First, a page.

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California task force looking into alleged prisoner EDD fraud

About $5 million in fraudulent payments were reportedly made to inmates at Otay Mesa’s Donovan prison.

OTAY MESA, San Diego — There have been thousands of fraudulent unemployment cases in California since the pandemic began and now the Employment Development Department is asking Governor Newsom to issue an emergency order. The order would help a state task force address the unemployment fraud allegedly committed by prisoners around the state.

While a lot of Californians are still waiting to get unemployment funds, some prisoners are accused of reaping the benefits from EDD. Now a state task force wants the governor to step in, so California can prevent this fraud from happening again. 

“Some of them have a single inmate filing 16 different claims. So, this is why we must stop the bleed right now, immediately,” said San Diego County District Attorney Summer Stephan.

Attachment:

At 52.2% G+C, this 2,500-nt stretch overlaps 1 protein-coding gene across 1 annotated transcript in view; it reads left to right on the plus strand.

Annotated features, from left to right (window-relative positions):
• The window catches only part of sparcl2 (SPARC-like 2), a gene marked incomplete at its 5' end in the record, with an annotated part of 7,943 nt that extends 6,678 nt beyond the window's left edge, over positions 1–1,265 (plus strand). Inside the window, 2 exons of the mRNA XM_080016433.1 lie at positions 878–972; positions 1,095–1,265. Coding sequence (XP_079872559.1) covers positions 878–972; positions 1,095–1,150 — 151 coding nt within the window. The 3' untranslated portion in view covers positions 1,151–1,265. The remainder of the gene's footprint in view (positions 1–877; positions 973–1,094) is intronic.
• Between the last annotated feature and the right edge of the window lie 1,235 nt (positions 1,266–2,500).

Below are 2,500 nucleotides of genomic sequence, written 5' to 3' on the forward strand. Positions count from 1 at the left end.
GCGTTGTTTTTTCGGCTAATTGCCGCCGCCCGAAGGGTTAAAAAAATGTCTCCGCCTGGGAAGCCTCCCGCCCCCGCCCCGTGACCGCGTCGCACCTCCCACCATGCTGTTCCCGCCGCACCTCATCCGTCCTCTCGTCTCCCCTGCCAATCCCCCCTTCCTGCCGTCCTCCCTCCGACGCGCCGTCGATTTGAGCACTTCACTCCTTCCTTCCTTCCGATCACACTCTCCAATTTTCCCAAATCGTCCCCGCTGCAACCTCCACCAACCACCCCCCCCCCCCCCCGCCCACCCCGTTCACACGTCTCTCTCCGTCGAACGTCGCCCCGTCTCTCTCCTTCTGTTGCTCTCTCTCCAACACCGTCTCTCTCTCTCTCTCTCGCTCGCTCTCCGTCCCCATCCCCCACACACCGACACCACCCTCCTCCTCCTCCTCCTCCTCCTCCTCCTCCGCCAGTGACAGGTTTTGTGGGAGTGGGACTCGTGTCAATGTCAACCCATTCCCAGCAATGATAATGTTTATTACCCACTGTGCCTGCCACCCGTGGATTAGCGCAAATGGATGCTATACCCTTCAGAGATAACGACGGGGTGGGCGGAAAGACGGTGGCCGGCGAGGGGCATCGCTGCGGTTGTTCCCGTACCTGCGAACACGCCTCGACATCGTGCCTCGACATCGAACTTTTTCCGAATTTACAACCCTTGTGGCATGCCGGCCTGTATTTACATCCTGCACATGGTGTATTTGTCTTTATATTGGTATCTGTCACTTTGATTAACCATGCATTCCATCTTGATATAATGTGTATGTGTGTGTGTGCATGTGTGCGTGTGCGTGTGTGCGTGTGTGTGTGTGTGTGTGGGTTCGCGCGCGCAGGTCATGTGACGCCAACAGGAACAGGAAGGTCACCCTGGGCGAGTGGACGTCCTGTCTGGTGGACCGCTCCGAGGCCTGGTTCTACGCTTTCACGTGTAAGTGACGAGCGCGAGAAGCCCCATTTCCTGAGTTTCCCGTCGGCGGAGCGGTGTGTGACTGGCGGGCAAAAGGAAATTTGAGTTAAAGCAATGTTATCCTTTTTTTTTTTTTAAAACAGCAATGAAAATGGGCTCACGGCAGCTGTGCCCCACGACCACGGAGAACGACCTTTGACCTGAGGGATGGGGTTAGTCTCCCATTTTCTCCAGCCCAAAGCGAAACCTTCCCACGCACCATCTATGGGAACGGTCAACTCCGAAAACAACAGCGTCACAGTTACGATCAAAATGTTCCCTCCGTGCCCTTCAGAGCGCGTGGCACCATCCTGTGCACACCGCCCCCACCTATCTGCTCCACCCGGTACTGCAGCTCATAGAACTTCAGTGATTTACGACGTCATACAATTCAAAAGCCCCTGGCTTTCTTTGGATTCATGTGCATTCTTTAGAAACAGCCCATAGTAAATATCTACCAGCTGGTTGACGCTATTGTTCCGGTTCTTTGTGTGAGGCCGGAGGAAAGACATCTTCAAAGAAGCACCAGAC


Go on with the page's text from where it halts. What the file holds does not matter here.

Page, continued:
Stephan is a part of a state task force that wants to prevent another massive, unemployment fraud case in California.

Bank of America announced Tuesday that inmates and others on the outside allegedly swindled at least $2 billion in fraudulent unemployment benefits from the state of California.

“We’re seeing outside people in our investigation being linked to depositing money in several prisoner accounts,” Stephan said.  

The task force is asking Newsom to issue an emergency order that would allow EDD and the Department of Corrections to cross-check inmate social security numbers. Stephan said about $5 million in fraudulent payments were made to inmates at Otay Mesa’s Donovan prison.

“We have information of really high numbers in the state facility at Donovan, but the investigation is at it’s beginning phases," said Stephan. 

Stephan also said some inmates are claiming their identities were stolen and they’re checking into that too. But for now, she said its number one priority is stop this type of sophisticated, widespread unemployment fraud.